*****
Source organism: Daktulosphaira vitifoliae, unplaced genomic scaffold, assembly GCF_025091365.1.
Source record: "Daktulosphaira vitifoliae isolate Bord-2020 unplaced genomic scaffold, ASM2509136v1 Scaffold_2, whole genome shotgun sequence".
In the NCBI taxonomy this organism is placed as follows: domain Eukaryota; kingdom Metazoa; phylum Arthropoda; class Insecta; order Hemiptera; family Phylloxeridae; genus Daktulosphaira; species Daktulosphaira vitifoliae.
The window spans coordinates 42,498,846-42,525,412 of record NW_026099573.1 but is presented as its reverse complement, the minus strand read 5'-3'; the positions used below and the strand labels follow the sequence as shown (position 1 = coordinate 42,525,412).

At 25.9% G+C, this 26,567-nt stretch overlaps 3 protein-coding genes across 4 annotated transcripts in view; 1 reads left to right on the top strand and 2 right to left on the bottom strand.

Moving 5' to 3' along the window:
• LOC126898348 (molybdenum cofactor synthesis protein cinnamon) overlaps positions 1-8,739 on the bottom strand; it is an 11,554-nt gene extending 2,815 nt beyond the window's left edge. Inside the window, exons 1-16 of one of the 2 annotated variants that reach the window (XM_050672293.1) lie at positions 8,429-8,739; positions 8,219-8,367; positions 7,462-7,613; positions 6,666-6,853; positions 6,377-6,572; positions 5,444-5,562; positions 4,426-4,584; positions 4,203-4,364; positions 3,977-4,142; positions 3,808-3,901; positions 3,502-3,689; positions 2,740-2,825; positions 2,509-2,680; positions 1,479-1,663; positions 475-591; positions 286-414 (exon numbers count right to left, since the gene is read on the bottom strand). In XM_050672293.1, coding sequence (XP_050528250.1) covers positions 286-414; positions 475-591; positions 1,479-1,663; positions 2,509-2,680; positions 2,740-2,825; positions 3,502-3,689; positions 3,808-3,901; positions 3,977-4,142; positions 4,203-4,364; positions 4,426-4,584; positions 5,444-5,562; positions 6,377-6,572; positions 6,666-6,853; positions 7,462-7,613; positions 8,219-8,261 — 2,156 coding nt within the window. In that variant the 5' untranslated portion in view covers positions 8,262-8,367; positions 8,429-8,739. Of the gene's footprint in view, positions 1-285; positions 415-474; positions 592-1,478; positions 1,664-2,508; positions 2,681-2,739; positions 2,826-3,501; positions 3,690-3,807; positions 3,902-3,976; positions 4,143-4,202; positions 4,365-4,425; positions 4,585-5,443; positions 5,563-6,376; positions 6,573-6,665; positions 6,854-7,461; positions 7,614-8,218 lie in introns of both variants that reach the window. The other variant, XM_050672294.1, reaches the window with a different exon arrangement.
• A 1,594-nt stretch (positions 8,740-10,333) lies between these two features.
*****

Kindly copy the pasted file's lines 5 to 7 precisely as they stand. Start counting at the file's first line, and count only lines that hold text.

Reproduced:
At 25.9% G+C, this 26,567-nt stretch overlaps 3 protein-coding genes across 4 annotated transcripts in view; 1 reads left to right on the top strand and 2 right to left on the bottom strand.

Moving 5' to 3' along the window:
• LOC126898348 (molybdenum cofactor synthesis protein cinnamon) overlaps positions 1-8,739 on the bottom strand; it is an 11,554-nt gene extending 2,815 nt beyond the window's left edge. Inside the window, exons 1-16 of one of the 2 annotated variants that reach the window (XM_050672293.1) lie at positions 8,429-8,739; positions 8,219-8,367; positions 7,462-7,613; positions 6,666-6,853; positions 6,377-6,572; positions 5,444-5,562; positions 4,426-4,584; positions 4,203-4,364; positions 3,977-4,142; positions 3,808-3,901; positions 3,502-3,689; positions 2,740-2,825; positions 2,509-2,680; positions 1,479-1,663; positions 475-591; positions 286-414 (exon numbers count right to left, since the gene is read on the bottom strand). In XM_050672293.1, coding sequence (XP_050528250.1) covers positions 286-414; positions 475-591; positions 1,479-1,663; positions 2,509-2,680; positions 2,740-2,825; positions 3,502-3,689; positions 3,808-3,901; positions 3,977-4,142; positions 4,203-4,364; positions 4,426-4,584; positions 5,444-5,562; positions 6,377-6,572; positions 6,666-6,853; positions 7,462-7,613; positions 8,219-8,261 — 2,156 coding nt within the window. In that variant the 5' untranslated portion in view covers positions 8,262-8,367; positions 8,429-8,739. Of the gene's footprint in view, positions 1-285; positions 415-474; positions 592-1,478; positions 1,664-2,508; positions 2,681-2,739; positions 2,826-3,501; positions 3,690-3,807; positions 3,902-3,976; positions 4,143-4,202; positions 4,365-4,425; positions 4,585-5,443; positions 5,563-6,376; positions 6,573-6,665; positions 6,854-7,461; positions 7,614-8,218 lie in introns of both variants that reach the window. The other variant, XM_050672294.1, reaches the window with a different exon arrangement.